Collaboration with Karolinska

Scancell embarks on strategic collaboration with world-leading research team at Karolinska Institutet

Collaboration to further explore the role of citrullination in cancer, a key mechanism underpinning the Moditope® platform

Scancell Holdings plc, (‘Scancell’ or the ‘Company’) the developer of novel immunotherapies for the treatment of cancer, announces that it has embarked on a strategic research collaboration with scientists at the Rheumatology Unit at Karolinska Institutet, Sweden, led by Professors Lars Klareskog and Vivianne Malmström. The collaboration will further explore the scientific and clinical role of citrullinated proteins in the treatment of cancer.

Scancell’s Moditope® platform technology overcomes the immune suppression induced by tumours themselves, allowing activated T cells to seek out and kill tumour cells that would otherwise be hidden from the immune system. This is achieved by stimulating the production of CD4+ T cells using citrullinated tumour-associated peptide epitopes, which overcome self-tolerance and destroy tumour cells.

The teams of Professors Klareskog and Malmström have uncovered a central role for citrullinated proteins in the pathogenesis of the autoimmune disease rheumatoid arthritis. Conversely, Scancell has discovered that citrullinated proteins are also targets on cancer cells and this underpins the use of citrullinated peptides in the Company’s Moditope® cancer immunotherapy platform.

The groups of Professors Klareskog and Malmström perform world-leading research in the area of rheumatology and their work has been published in a number of leading academic journals, including Nature, Lancet, Arthritis & Rheumatism, Nature Medicine, Nature Genetics and Annual Review of Immunology.

Professor Lindy Durrant, Joint CEO of Scancell and Professor of Cancer Immunotherapy at Nottingham University, commented:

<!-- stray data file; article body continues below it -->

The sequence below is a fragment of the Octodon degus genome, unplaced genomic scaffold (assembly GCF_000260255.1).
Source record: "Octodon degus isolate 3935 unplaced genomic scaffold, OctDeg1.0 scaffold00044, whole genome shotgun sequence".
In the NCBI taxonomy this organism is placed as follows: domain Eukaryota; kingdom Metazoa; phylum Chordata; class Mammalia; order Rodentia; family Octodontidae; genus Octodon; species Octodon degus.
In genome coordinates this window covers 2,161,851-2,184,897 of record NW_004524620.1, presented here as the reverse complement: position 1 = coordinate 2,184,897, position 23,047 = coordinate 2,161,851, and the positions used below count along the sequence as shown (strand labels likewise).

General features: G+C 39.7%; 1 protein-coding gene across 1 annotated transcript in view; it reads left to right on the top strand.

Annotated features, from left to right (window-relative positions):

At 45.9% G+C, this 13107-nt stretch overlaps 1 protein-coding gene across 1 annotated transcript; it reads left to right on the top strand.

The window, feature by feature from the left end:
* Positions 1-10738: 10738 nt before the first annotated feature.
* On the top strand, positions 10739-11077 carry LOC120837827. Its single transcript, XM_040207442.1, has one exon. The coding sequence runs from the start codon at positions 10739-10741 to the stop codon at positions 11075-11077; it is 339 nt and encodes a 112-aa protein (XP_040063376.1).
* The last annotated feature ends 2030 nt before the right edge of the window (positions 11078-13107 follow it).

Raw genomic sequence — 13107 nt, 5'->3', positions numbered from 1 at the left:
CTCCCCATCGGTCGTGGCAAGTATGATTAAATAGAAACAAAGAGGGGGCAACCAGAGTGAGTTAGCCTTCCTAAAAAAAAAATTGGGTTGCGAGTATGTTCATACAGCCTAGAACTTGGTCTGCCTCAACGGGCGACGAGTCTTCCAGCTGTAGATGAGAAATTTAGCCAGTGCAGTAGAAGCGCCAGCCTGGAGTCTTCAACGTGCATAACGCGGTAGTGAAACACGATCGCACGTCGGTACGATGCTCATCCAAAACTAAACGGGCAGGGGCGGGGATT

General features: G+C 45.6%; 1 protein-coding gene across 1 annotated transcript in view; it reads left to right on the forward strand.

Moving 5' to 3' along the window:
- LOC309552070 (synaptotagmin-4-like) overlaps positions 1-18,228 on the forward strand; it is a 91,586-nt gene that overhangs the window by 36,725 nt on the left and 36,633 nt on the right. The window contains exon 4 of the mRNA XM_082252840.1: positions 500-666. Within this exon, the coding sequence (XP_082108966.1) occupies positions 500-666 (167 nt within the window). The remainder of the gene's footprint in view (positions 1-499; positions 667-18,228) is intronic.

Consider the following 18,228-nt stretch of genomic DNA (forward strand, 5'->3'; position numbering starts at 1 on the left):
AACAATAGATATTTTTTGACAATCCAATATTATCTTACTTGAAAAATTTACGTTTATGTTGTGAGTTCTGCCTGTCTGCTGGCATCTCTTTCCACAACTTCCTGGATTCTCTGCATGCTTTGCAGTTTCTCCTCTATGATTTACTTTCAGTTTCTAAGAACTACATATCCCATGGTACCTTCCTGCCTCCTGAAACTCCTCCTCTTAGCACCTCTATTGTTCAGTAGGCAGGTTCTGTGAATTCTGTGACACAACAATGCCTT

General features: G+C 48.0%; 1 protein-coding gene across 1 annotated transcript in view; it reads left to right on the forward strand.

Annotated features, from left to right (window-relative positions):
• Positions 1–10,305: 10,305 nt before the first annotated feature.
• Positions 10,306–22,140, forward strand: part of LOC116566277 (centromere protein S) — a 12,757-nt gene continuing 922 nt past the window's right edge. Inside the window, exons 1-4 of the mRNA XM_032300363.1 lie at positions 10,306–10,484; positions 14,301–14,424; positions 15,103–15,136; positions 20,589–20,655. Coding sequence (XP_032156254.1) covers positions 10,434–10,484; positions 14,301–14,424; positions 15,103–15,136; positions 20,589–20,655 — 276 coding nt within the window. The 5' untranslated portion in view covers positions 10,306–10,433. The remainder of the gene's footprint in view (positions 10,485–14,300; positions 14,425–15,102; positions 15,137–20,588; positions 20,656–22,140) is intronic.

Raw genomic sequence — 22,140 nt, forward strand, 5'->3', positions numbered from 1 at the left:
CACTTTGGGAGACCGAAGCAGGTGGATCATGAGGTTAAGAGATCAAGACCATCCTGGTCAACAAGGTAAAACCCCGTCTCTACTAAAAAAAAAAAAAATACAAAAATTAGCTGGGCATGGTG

“Our research has previously shown that citrullinated proteins are involved in the control of tumour growth, which led us to the development of the Moditope® platform. The teams of professors Klareskog and Malmström have developed an understanding of the role of citrullinated proteins in the pathogenesis of the autoimmune disease, rheumatoid arthritis. We believe that this strategic collaboration with Karolinska will enhance our joint understanding of the role that citrullination plays in both cancer and rheumatoid arthritis, and will help us develop the Moditope® platform to its full potential.”

Professor Lars Klareskog, MD, PhD, at Karolinska Institutet, added:

“Citrullinated proteins have been implicated in the pathogenesis of rheumatoid arthritis. Collaborating with Scancell will allow us to further explore the role of immunity to citrullinated proteins in the control of tumour growth, and we are delighted to be working with Scancell on this exciting project.”

For Further Information:

Dr Richard Goodfellow, Joint CEO

Professor Lindy Durrant, Joint CEO

Scancell Holdings Plc + 44 (0) 20 3727 1000

Robert Naylor (Corporate Finance)

Maisie Atkinson (Sales)

Panmure Gordon & Co

+44 (0) 20 7886 2714

+44 (0) 20 7886 2905

Mo Noonan/Simon Conway FTI Consulting

+ 44 (0) 20 3727 1000


About Scancell

Scancell is developing novel immunotherapies for the treatment of cancer based on its ImmunoBody® and Moditope® technology platforms.
Scancell’s first ImmunoBody®, SCIB1 is being developed for the treatment of melanoma and is being evaluated in a Phase 1/2 clinical trial. Data from the trial demonstrate that SCIB1, when used as monotherapy, has a marked effect on tumour load, produces a melanoma-specific immune response and highly encouraging survival trend without serious side effects. In patients with resected disease there is increasing evidence to suggest that SCIB1 may delay or prevent disease recurrence.

Scancell’s ImmunoBody® vaccines target dendritic cells and stimulate both parts of the cellular immune system: the helper cell system where inflammation is stimulated at the tumour site and the cytotoxic Tlymphocyte or CTL response where immune system cells are primed to recognise and kill specific cells.

Pre-clinical data on a combination of SCIB1 or SCIB2 and checkpoint inhibition (blockade of the PD-1 or CTLA-4 immune checkpoint pathways) have shown enhanced tumour destruction and significantly longer
survival times than when either treatment was used alone.

Scancell has also identified and patented a series of modified epitopes that stimulate the production of killer CD4+ T cells that destroy tumours without toxicity. The Directors believe that the Moditope® platform could
play a major role in the development of safe and effective cancer immunotherapies in the future.

About Karolinska Institutet

Karolinska Institutet is one of the world's leading medical universities. Its vision is to significantly contribute to the improvement of human health. Karolinska Institutet accounts for over 40 per cent of the medical
academic research conducted in Sweden and offers the country´s broadest range of education in medicine and health sciences. The Nobel Assembly at Karolinska Institutet selects the Nobel laureates in Physiology
or Medicine.